Press review


Opioid overdoses cause 1,000 deaths annually in Spain

MADRID, 25 Oct (APM) - Mortality rates associated with opioid abuse have increased more than 50% over the past seven years and have more than doubled for women, daily El País reported on Monday.
More than 7,000 people died in Spain between 2010 to 2017 due to opioid overdose, according to data provided by the University of Cádiz. Over the past few years the trend is a stable increase, with steep growth in the case of women.
According to the university, more than two thirds of those deaths happen by accident, with the rest being documented as intentional. Population groups which are particularly vulnerable are middle-aged men and women older than 65, the newspaper noted.
This is the first time that data about opioid related deaths (ORD) have been published in Spain. El País quoted co-author Inmaculada Failde, professor at the University of Cádiz, as saying: "The report concludes that it is quite unlikely that the crisis we have seen in the U.S., with more than 50,000 deaths annually, echoes in Spain."
María Ángeles Cano, head of the pain unit at University Hospital in Valencia, told the newspaper that one of the causes could be the misuse of rapid-acting fentanyl formulations. "These are meant to be used for immediate pain relief, but are also associated with addiction. They are intended for use in cancer patients with intense, sudden pain. Some cancer-free patients who use these formulations search higher, more frequent dosage regimes than those initially prescribed," she said.
Failde said that a good way of avoiding opioid misuse would be by creating a detailed registry of how they are being used, the clinical scenarios for their prescription and the consequences of using these medicines. "With it we would be able to avoid an unjustified reluctance to use these drugs when they are needed and, at the same time, identify misuse in vulnerable populations," she added.

HIV PrEP not linked to increased risk of other STDs

On Monday, daily Newspaper El País carried a story about the recent approval of HIV PrEP for reimbursement in Spain (APMHE 64700), exploring if other sexually-transmitted diseases (STDs) could increase now that the use of a condom is no longer necessary to prevent HIV.
The newspaper quotes a number of experts disregarding that PrEP use will lead to an increase in other diseases. It argues that clinical trials did not document such an increase and that, in fact, having patients controlled (with analysis every three months) can actually be a way of preventing the contagion of other infections.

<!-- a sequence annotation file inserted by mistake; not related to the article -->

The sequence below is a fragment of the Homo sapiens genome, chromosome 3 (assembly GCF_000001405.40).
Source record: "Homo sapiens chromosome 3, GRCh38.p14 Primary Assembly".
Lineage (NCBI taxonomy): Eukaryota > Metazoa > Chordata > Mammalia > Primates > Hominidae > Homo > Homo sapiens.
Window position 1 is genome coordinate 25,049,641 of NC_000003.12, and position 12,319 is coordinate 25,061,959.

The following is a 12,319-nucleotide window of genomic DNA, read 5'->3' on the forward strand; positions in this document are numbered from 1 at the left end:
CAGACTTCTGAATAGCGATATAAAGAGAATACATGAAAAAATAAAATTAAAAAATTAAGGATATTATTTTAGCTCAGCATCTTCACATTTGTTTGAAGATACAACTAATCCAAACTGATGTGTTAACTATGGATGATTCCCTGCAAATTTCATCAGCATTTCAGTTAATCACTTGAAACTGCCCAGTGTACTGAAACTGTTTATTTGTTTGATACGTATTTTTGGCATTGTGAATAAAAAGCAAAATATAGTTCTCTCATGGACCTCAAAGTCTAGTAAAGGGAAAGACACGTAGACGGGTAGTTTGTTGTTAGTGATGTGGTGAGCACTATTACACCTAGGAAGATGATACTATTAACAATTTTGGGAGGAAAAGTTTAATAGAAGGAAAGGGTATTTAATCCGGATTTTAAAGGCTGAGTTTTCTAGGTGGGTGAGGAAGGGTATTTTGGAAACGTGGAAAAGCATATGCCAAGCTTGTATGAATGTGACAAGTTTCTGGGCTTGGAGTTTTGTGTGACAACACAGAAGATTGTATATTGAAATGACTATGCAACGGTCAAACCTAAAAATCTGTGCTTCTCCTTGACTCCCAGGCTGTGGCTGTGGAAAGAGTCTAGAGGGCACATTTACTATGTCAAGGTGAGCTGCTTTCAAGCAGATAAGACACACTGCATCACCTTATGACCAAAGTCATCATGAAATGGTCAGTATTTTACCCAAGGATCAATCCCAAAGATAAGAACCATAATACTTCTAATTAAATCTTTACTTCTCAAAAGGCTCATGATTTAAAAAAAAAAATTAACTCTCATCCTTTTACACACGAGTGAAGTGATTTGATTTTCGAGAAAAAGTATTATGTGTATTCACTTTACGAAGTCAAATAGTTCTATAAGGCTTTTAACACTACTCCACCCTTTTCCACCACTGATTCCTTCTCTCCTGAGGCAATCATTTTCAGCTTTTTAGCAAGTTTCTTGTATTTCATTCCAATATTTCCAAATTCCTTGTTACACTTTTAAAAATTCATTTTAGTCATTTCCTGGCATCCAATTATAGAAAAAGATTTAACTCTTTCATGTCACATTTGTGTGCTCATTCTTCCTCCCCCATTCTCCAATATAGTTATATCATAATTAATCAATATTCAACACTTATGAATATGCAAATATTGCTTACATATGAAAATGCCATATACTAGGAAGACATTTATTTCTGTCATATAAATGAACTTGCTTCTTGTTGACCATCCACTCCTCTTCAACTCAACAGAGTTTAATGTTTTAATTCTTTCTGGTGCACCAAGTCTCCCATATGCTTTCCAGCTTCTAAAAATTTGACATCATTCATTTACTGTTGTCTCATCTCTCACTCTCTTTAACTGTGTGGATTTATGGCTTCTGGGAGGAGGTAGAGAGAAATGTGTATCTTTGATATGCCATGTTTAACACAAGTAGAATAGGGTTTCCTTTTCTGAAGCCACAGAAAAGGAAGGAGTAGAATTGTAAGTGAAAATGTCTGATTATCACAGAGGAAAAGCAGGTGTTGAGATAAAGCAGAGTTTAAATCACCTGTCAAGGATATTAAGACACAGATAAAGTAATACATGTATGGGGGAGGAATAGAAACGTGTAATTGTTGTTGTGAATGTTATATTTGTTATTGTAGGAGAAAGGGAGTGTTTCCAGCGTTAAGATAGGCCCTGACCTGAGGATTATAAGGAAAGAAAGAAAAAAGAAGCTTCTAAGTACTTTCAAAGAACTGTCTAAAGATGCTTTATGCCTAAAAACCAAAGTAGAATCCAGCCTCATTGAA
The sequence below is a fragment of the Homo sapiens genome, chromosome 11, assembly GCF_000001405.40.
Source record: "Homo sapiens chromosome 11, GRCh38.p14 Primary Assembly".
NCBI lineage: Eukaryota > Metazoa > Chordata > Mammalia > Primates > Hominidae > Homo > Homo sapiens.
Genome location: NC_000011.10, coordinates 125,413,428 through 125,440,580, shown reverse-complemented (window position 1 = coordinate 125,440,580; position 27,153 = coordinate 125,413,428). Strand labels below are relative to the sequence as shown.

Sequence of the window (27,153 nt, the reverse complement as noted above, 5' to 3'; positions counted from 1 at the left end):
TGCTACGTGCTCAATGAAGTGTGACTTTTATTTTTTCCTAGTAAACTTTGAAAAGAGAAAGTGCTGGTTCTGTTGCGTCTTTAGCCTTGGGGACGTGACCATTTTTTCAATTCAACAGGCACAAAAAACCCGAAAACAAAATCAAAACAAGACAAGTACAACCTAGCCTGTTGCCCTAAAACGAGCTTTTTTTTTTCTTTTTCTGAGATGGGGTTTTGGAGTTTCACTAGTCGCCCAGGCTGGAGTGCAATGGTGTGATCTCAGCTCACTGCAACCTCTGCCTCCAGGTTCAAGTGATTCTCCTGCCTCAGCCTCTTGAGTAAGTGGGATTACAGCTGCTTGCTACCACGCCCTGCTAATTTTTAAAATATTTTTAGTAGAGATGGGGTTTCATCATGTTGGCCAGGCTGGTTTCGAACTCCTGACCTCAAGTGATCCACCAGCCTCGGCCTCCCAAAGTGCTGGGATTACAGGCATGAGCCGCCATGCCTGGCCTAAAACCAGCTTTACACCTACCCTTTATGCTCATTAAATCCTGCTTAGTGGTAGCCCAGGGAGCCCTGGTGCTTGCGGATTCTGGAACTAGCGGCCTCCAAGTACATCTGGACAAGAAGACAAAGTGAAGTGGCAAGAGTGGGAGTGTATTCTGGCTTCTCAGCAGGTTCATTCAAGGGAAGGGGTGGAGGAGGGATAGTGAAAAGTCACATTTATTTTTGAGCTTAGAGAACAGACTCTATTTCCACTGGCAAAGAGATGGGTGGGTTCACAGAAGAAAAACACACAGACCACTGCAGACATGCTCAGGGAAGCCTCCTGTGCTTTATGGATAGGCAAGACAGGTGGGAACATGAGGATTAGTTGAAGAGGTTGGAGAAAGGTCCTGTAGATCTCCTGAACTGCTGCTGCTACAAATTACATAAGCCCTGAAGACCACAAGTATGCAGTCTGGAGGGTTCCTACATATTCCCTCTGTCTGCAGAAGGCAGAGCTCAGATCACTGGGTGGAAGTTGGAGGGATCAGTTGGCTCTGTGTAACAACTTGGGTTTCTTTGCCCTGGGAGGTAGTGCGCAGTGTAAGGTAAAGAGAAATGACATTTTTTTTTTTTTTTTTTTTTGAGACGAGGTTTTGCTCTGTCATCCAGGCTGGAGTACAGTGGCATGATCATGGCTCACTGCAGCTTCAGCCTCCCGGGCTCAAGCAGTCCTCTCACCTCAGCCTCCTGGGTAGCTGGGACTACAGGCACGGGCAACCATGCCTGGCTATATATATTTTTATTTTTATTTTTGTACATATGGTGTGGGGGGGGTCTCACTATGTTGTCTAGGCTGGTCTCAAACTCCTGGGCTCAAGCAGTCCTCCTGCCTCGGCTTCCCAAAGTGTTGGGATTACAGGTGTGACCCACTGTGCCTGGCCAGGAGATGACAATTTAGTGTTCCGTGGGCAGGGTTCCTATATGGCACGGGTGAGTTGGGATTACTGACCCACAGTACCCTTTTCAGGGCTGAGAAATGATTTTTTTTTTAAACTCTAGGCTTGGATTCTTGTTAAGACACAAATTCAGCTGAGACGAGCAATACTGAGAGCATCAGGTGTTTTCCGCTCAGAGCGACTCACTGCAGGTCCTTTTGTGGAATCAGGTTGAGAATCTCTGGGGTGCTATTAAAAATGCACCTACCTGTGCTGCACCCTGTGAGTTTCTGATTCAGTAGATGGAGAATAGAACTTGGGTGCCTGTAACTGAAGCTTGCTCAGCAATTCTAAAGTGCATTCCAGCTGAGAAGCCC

El País quoted ministry sources as saying that as PrEP is administered free of charge across Spain's public hospitals and a number of initiatives to promote safe sex will be implemented.
Additionally, PrEP will be exclusively administered "to adolescents and high-risk adults". These include men who have sex with men and trans-gender individuals who are HIV free and are older than 18 years.
The subjects will also have to meet two of the following criteria: having had more than 10 different sex partners over the past year, have practised anal sex without the use of condoms, have received post-exposure prophylaxis several times or having had at least one sexually-transmitted infection caused by bacteria. Sex workers who report that condomless sex is usual can also receive PrEP, El País noted.
A total of 17,000 people will benefit from PrEP use now that it has been approved for reimbursement, according to the ministry of health's estimates.

Focus on pharma's contribution to sustainable development

On Wednesday, daily newspaper La Vanguardia carried an editorial about pharma's contribution to the UN sustainable development goals.
"Many industries are helping to achieve the 17 goals, only some do more than others. Pharma is among the sectors which have showed its commitment to making the planet a better place," the editorial said.
The development of new medicines account for 73% of the extension of life expectancy globally over the past decades. Example of this include the drugs which turn AIDS into a chronic disease instead of a death sentence. Other infectious diseases and types of cancer have gone through the same kind of change, the newspaper reported.

Encouraging results for Biogen's aducanumab in Alzheimer's

Biogen has announced promising results with aducanumab in Alzheimer's disease (AD), daily newspaper ABC and Europa Press agency reported on Thursday. (APMHE 64844)
The announcement comes after a new analysis of two clinical trials which were discontinued. The latest announcement resulted in a dramatic increase in Biogen's share price, Europa Press reported.



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